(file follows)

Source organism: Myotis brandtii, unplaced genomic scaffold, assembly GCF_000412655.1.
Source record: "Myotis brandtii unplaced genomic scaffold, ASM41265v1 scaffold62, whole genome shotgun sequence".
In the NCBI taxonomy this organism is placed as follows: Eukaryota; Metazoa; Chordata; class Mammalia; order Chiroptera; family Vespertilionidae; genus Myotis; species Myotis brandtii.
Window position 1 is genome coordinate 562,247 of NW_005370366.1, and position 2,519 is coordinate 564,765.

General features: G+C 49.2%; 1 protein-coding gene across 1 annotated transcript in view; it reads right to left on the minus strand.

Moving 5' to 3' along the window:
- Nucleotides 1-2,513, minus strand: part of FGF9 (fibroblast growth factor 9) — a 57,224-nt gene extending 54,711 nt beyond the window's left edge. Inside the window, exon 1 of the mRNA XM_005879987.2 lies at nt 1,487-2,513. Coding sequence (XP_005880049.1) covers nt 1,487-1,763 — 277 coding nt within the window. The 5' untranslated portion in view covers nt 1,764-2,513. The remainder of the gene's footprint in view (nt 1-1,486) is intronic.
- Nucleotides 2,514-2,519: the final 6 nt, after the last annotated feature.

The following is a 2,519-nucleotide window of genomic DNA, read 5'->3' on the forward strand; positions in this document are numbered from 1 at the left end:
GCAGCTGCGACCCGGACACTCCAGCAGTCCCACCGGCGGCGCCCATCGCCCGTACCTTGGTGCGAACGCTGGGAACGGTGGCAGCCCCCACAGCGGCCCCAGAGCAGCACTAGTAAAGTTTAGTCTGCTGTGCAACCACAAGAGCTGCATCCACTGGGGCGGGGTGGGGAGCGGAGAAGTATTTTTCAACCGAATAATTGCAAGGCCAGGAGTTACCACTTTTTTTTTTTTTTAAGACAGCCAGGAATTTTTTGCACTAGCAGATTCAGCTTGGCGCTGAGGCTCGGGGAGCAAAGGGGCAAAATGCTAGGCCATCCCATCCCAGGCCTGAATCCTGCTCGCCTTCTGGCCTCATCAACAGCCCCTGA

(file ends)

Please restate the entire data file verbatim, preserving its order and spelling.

Source organism: Myotis brandtii, unplaced genomic scaffold, assembly GCF_000412655.1.
Source record: "Myotis brandtii unplaced genomic scaffold, ASM41265v1 scaffold62, whole genome shotgun sequence".
In the NCBI taxonomy this organism is placed as follows: Eukaryota; Metazoa; Chordata; class Mammalia; order Chiroptera; family Vespertilionidae; genus Myotis; species Myotis brandtii.
Window position 1 is genome coordinate 562,247 of NW_005370366.1, and position 2,519 is coordinate 564,765.

General features: G+C 49.2%; 1 protein-coding gene across 1 annotated transcript in view; it reads right to left on the minus strand.

Moving 5' to 3' along the window:
- Nucleotides 1-2,513, minus strand: part of FGF9 (fibroblast growth factor 9) — a 57,224-nt gene extending 54,711 nt beyond the window's left edge. Inside the window, exon 1 of the mRNA XM_005879987.2 lies at nt 1,487-2,513. Coding sequence (XP_005880049.1) covers nt 1,487-1,763 — 277 coding nt within the window. The 5' untranslated portion in view covers nt 1,764-2,513. The remainder of the gene's footprint in view (nt 1-1,486) is intronic.
- Nucleotides 2,514-2,519: the final 6 nt, after the last annotated feature.

The following is a 2,519-nucleotide window of genomic DNA, read 5'->3' on the forward strand; positions in this document are numbered from 1 at the left end:
GCAGCTGCGACCCGGACACTCCAGCAGTCCCACCGGCGGCGCCCATCGCCCGTACCTTGGTGCGAACGCTGGGAACGGTGGCAGCCCCCACAGCGGCCCCAGAGCAGCACTAGTAAAGTTTAGTCTGCTGTGCAACCACAAGAGCTGCATCCACTGGGGCGGGGTGGGGAGCGGAGAAGTATTTTTCAACCGAATAATTGCAAGGCCAGGAGTTACCACTTTTTTTTTTTTTTAAGACAGCCAGGAATTTTTTGCACTAGCAGATTCAGCTTGGCGCTGAGGCTCGGGGAGCAAAGGGGCAAAATGCTAGGCCATCCCATCCCAGGCCTGAATCCTGCTCGCCTTCTGGCCTCATCAACAGCCCCTGA